Shippensburg University announces 17th president
The nationwide search for Shippensburg University’s next president ended today as Laurie Carter from Eastern Kentucky University was announced to be SU’s 17th president starting Aug. 7.
Carter will replace SU Interim President Barbara Lyman, who took office after former president George “Jody” Harpster retired on Jan. 20. Carter is currently the executive vice president and university counsel at EKU, a regional, public university with more than 16,000 students.
Frank Brogan, chancellor of the Pennsylvania State System of Higher Education (PASSHE), made the announcement during a ceremony today in Shippensburg University’s Old Main Chapel.
“Dr. Laurie Carter has made an immense body of work through her long and very illustrious career in higher education,” Brogan said. “She was unanimously agreed upon through the process.”
Carter’s position at EKU involves leading 33 departments and overseeing a budget of more than $71 million, according to a PASSHE press release. Carter also served as the director of student affairs and assistant dean at The Juilliard School and taught at Seton Hall University.
“Laurie Carter will bring to Shippensburg University a wide range of experience and success in a variety of educational settings,” said Cynthia Shapira, the chair of the PASSHE Board of Governors (BoG).
While Carter’s career as an administrator led her from New York City to Richmond, Kentucky, she is familiar with PASSHE.
“I am a graduate of the state system,” Carter said. “I look forward to coming back to the state system.”
After graduating from Clarion University with a bachelor’s degree in communications, Carter earned her master’s degree in the same field from William Paterson College. Carter then earned her doctorate in law from Rutgers School of Law-Newark.
While Carter is returning to PASSHE, her official arrival on Aug. 7 will make history for SU. Carter will be the first woman and the first black permanent president of SU that was approved by the PASSHE BoG. Lyman made similar history in January, when she was appointed as the interim president to succeed Harpster.
Two challenges Carter said she expects to face is trying to grow student enrollment and managing a budget at a time when support for higher education is dwindling.
“Shippensburg has unique challenges right now that are absolutely in my wheelhouse,” Carter said. “I hope to address those challenges early on.”
Carter’s time at EKU was largely focused on increasing enrollment and retention of students. She found there are good practices universities can use to help with recruitment and retention rates, but it is not a one-size-fits-all situation.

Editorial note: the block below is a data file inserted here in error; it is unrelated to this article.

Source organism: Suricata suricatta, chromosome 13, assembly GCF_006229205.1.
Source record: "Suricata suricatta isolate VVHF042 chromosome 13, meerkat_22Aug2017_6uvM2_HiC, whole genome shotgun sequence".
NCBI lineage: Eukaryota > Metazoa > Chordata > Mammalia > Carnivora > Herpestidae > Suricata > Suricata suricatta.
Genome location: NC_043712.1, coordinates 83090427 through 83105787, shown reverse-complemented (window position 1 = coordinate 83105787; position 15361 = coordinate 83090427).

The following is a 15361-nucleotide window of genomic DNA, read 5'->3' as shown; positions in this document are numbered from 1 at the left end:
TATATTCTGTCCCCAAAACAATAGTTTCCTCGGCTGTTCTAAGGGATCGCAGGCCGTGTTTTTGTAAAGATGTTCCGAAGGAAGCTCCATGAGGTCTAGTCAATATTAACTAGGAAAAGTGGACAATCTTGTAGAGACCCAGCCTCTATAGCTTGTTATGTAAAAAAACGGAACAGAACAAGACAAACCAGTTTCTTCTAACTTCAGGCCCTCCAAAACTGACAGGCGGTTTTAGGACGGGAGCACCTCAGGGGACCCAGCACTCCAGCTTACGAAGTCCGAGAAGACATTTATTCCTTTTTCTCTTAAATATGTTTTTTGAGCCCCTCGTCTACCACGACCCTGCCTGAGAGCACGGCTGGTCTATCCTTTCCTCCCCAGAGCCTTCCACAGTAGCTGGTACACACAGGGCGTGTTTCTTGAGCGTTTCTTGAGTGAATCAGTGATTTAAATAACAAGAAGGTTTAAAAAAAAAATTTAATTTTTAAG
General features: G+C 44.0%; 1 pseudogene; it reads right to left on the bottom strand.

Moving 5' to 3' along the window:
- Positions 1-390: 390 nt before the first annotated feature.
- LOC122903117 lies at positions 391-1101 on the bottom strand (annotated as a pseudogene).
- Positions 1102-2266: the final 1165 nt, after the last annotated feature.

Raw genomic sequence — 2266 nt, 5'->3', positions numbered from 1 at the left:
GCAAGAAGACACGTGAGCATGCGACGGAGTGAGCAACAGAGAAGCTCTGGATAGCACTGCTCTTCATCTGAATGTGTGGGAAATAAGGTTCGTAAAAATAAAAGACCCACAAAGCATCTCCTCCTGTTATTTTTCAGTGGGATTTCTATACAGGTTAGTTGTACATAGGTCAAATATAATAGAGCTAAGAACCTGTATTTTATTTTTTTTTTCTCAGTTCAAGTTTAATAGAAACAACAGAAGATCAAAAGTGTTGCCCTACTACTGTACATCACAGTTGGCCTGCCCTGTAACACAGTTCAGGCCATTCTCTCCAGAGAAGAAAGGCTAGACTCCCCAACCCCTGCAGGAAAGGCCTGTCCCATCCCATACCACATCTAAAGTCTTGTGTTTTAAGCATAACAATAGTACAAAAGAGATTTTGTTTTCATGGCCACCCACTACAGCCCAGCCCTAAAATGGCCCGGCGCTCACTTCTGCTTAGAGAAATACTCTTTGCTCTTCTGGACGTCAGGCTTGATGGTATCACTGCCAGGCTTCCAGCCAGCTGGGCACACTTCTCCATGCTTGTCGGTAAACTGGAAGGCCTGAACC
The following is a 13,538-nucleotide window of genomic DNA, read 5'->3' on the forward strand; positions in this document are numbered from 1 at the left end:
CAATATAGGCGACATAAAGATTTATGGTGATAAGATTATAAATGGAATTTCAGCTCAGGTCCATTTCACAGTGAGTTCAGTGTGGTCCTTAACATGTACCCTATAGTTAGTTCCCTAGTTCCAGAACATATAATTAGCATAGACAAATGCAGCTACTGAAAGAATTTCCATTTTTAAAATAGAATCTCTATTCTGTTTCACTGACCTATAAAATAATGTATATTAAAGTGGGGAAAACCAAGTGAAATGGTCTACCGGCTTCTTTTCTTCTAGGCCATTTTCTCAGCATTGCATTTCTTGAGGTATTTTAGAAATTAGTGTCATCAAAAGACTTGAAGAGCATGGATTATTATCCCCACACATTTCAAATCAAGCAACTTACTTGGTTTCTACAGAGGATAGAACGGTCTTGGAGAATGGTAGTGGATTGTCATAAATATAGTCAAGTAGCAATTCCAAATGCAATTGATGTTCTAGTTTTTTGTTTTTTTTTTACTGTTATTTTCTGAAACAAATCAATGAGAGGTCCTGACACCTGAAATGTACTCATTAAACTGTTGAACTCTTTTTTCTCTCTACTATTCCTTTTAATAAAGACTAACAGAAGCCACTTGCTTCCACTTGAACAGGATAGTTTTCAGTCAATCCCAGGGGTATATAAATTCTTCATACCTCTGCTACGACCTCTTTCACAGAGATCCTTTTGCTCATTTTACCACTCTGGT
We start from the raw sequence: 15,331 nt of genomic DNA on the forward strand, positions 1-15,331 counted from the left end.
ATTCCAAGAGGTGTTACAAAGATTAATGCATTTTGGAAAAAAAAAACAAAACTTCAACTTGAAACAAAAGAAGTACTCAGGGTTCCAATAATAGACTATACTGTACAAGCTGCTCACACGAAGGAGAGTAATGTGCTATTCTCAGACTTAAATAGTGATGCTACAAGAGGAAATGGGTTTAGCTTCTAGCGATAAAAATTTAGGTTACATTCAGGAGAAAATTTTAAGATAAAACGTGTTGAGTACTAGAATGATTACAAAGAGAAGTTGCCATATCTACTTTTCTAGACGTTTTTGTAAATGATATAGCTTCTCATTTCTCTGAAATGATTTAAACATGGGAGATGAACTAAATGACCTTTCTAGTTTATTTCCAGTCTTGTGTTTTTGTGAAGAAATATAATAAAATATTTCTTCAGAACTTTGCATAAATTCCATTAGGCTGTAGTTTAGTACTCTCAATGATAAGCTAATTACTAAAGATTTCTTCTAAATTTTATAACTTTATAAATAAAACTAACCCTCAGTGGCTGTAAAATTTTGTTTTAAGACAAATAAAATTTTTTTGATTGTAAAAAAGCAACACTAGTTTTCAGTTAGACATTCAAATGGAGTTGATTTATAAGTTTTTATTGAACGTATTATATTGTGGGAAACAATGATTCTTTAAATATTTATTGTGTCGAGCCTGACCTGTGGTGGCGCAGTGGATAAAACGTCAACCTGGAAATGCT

“It’s figuring out how to put these practices in place for Ship,” Carter said. “Each university is different.”
Despite enrollment and budget challenges, Carter said SU will be successful when everyone works as a team.
“Shippensburg University is poised for greatness,” Carter said. “If we work together as a community we will not only change the trajectory of this campus but we will also forge with the Shippensburg community, the region, the state of Pennsylvania to make sure that higher education receives the support it deserves and students have access to the education they deserve.”
One of the ways Carter will be able to connect and relate to some SU students is because she is a first-generation college graduate.
“It really gives me a sense of where many of the students of Shippensburg are coming from,” Carter said. “I have that perspective and I think it will be very helpful.”
Carter strives to be student focused in her current role at EKU and plans to carry that goal to SU, she said. Carter wants to make sure SU is recruiting the best and brightest students and help them be successful, she said.
“Student success has been at the core of my work and it will continue to be at the core of my work as I join the Shippensburg family,” Carter said. “Shippensburg was a perfect fit for my skill set and the perfect opportunity for me to come back.”
Lyman will remain the interim president until Carter takes over on Aug. 7, but Lyman was thanked at the ceremony for her hard work during the presidential search and transition process.
“Thank you to Barbara for her steady leadership,” Brogan said. Being an interim at any role is tough, he said, but it is hard to make sure the university is still moving forward.
“We will not forget the work of our interim president Barbara Lyman and her staff for their good work,” said Michael Schaul, SU’s Council of Trustees chair. “Our next priority is to support President Carter as she adds her work to protect and grow our university.”